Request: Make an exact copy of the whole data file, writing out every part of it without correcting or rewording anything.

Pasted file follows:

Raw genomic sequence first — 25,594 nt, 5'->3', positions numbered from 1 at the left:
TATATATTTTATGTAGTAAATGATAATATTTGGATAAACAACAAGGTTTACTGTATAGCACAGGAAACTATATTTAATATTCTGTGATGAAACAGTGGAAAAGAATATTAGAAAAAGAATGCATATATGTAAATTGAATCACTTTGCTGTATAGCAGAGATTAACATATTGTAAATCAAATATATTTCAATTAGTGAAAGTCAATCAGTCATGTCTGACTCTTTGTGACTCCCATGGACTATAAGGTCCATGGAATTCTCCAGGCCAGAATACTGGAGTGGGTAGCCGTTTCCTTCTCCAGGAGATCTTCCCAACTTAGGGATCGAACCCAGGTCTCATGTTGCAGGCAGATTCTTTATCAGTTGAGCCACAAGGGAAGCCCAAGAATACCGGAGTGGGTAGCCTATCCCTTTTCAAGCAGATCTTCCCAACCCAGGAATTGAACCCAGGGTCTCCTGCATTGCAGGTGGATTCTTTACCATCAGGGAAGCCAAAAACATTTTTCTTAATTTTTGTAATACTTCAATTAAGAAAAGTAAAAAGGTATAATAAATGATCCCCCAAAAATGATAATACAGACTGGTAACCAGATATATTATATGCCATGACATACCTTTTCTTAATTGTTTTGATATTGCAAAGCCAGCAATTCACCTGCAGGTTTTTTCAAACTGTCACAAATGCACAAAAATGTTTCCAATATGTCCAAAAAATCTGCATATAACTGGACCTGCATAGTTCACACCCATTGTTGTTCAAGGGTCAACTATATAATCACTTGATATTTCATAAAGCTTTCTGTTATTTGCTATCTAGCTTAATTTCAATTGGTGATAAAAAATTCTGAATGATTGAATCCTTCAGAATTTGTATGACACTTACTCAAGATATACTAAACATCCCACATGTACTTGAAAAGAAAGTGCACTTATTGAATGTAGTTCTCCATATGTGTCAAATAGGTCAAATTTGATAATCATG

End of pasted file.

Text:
Raw genomic sequence first — 25,594 nt, 5'->3', positions numbered from 1 at the left:
TATATATTTTATGTAGTAAATGATAATATTTGGATAAACAACAAGGTTTACTGTATAGCACAGGAAACTATATTTAATATTCTGTGATGAAACAGTGGAAAAGAATATTAGAAAAAGAATGCATATATGTAAATTGAATCACTTTGCTGTATAGCAGAGATTAACATATTGTAAATCAAATATATTTCAATTAGTGAAAGTCAATCAGTCATGTCTGACTCTTTGTGACTCCCATGGACTATAAGGTCCATGGAATTCTCCAGGCCAGAATACTGGAGTGGGTAGCCGTTTCCTTCTCCAGGAGATCTTCCCAACTTAGGGATCGAACCCAGGTCTCATGTTGCAGGCAGATTCTTTATCAGTTGAGCCACAAGGGAAGCCCAAGAATACCGGAGTGGGTAGCCTATCCCTTTTCAAGCAGATCTTCCCAACCCAGGAATTGAACCCAGGGTCTCCTGCATTGCAGGTGGATTCTTTACCATCAGGGAAGCCAAAAACATTTTTCTTAATTTTTGTAATACTTCAATTAAGAAAAGTAAAAAGGTATAATAAATGATCCCCCAAAAATGATAATACAGACTGGTAACCAGATATATTATATGCCATGACATACCTTTTCTTAATTGTTTTGATATTGCAAAGCCAGCAATTCACCTGCAGGTTTTTTCAAACTGTCACAAATGCACAAAAATGTTTCCAATATGTCCAAAAAATCTGCATATAACTGGACCTGCATAGTTCACACCCATTGTTGTTCAAGGGTCAACTATATAATCACTTGATATTTCATAAAGCTTTCTGTTATTTGCTATCTAGCTTAATTTCAATTGGTGATAAAAAATTCTGAATGATTGAATCCTTCAGAATTTGTATGACACTTACTCAAGATATACTAAACATCCCACATGTACTTGAAAAGAAAGTGCACTTATTGAATGTAGTTCTCCATATGTGTCAAATAGGTCAAATTTGATAATCATG